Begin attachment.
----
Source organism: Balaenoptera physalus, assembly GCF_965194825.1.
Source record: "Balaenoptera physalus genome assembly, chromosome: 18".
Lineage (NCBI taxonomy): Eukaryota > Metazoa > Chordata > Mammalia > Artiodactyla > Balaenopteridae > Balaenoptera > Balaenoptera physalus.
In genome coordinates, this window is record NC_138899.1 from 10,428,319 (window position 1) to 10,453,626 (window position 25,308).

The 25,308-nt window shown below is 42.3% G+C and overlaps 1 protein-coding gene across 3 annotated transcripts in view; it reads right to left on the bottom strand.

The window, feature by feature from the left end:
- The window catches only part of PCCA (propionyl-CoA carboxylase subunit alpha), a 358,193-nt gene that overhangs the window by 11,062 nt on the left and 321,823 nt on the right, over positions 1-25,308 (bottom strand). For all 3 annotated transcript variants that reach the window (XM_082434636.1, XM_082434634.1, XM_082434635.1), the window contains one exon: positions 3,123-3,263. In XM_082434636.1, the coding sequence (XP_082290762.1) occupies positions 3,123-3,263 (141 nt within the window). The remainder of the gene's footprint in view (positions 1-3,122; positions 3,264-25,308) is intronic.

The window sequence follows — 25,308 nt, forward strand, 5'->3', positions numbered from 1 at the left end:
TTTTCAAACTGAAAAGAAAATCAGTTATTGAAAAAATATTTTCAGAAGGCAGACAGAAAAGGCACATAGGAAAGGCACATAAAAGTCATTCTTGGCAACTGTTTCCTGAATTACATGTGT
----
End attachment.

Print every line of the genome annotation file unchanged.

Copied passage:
Source organism: Balaenoptera physalus, assembly GCF_965194825.1.
Source record: "Balaenoptera physalus genome assembly, chromosome: 18".
Lineage (NCBI taxonomy): Eukaryota > Metazoa > Chordata > Mammalia > Artiodactyla > Balaenopteridae > Balaenoptera > Balaenoptera physalus.
In genome coordinates, this window is record NC_138899.1 from 10,428,319 (window position 1) to 10,453,626 (window position 25,308).

The 25,308-nt window shown below is 42.3% G+C and overlaps 1 protein-coding gene across 3 annotated transcripts in view; it reads right to left on the bottom strand.

The window, feature by feature from the left end:
- The window catches only part of PCCA (propionyl-CoA carboxylase subunit alpha), a 358,193-nt gene that overhangs the window by 11,062 nt on the left and 321,823 nt on the right, over positions 1-25,308 (bottom strand). For all 3 annotated transcript variants that reach the window (XM_082434636.1, XM_082434634.1, XM_082434635.1), the window contains one exon: positions 3,123-3,263. In XM_082434636.1, the coding sequence (XP_082290762.1) occupies positions 3,123-3,263 (141 nt within the window). The remainder of the gene's footprint in view (positions 1-3,122; positions 3,264-25,308) is intronic.

The window sequence follows — 25,308 nt, forward strand, 5'->3', positions numbered from 1 at the left end:
TTTTCAAACTGAAAAGAAAATCAGTTATTGAAAAAATATTTTCAGAAGGCAGACAGAAAAGGCACATAGGAAAGGCACATAAAAGTCATTCTTGGCAACTGTTTCCTGAATTACATGTGT